A lot or a little?
The parents' guide to what's in this movie.
What parents need to know
Parents need to know that the movie posits four handsome prep school students as descendents of witches, with destructive powers and arrogant attitudes. The film's violence includes plenty of bodies slamming against/through walls, as evidence of the "force" the boys wield, as well as cars flying off a cliff, crashing, and exploding, and spells that send girls into convulsive comas. A dead body alarms a policeman who discovers it in a car. A girl is threatened by a ghostlike figure in the shower. Prep school-aged characters drink, and talk about the power as addictive (alluding to drugs, sort of). A mother smokes and drinks liquor to show her displeasure with her life married to a selfish male witch. Some profanity.
What's the story?
The four coolest and most intimidating boys at Spenser Academy in Ipswich, Massachusetts share a secret: As legend has it, their ancestors were witches, accused and abused at the Salem trials, and the boys have powers. Caleb (Steven Strait) realizes that using their powers too much is dangerous: Using them too much in fact can deplete them, which happened to Caleb's 44-year-old father. So he starts to warn his friends -- Pogue (Taylor Kitsch), Reid (Toby Hemingway), and Tyler (Chace Crawford) -- to cut back on the use of their powers. A new student, Chase (Sebastian Stan), insinuates himself into the boys' group. He seems naïve and in need of protection, which Caleb offers, but it turns out Chase is the descendent of yet another witchy family, and means to suck the power out of all the other boys.
Is it any good?
More nonsensical than scary, THE COVENANT conjures a cautionary tale for prep school pretties. Chase reframes the good-bad dynamic in Ipswich: No longer is the bossy daredevil Pogue the reigning terror in town. Now Chase poses a real menace, not only to Caleb, but to all righteous witchy types, for he'll soon need to suck up their powers as well. Besides, Chase starts tormenting Caleb's crush, Sarah (Laura Ramsey), with spells and spiders, so that Caleb just has to take a stand. Or rather, he has to engage in a knockdown, drag-out hellfires-a-blazing battle at the old estate, where he and Chase throw pitchforks and plows at one another while thunder crashes.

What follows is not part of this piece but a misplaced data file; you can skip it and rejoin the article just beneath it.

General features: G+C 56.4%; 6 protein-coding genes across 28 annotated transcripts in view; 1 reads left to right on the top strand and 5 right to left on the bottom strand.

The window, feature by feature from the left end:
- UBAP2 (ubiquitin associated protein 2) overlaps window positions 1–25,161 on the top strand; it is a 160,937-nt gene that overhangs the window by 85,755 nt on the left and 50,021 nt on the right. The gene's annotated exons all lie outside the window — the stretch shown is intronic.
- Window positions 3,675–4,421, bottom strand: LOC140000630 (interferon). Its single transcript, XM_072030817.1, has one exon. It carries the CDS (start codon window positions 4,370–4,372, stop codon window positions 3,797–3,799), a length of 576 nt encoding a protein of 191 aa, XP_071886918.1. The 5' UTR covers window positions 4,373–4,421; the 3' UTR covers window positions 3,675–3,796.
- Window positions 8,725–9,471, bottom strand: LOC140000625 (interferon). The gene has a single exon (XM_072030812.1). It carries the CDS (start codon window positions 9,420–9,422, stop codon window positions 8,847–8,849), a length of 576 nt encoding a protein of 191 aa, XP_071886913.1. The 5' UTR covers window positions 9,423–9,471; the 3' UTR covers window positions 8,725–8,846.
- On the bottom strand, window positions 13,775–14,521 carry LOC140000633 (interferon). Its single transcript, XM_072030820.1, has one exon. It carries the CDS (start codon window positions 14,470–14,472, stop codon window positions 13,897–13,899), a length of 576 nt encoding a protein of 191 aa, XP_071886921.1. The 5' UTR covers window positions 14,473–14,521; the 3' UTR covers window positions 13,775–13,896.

It's lots of noise for nothing. Though director Renny Harlin knows something about putting pretty kids in danger (he made the underappreciated Nightmare on Elm Street: Dream Warriors way back in 1988), here the effects look cheesy and the characters flummoxed by an incoherent script that mostly devises ways for them to throw one another against glass objects -- windows, mirrors, crates of bottles. And when that fails, they go back to leaping off cliffs.
Talk to your kids about ...
Families can talk about the seductive nature of "power," whether metaphorical or literalized here. How does the movie suggest that power might be used in a positive way, as well as to prove oneself superior or to control others? How does the movie compare power to an addictive substance? You can discuss the Salem Witch Trials, jumping to conclusions, or judging people who seem different.
- In theaters: September 8, 2006
- On DVD or streaming: January 2, 2007
- Cast: Chace Crawford, Laura Ramsey, Steven Strait
- Director: Renny Harlin
- Studio: Sony Pictures
- Genre: Horror
- Run time: 97 minutes
- MPAA rating: PG-13
- MPAA explanation: intense sequences of violence and action, some disturbing images, sexual content, partial nudity and language.
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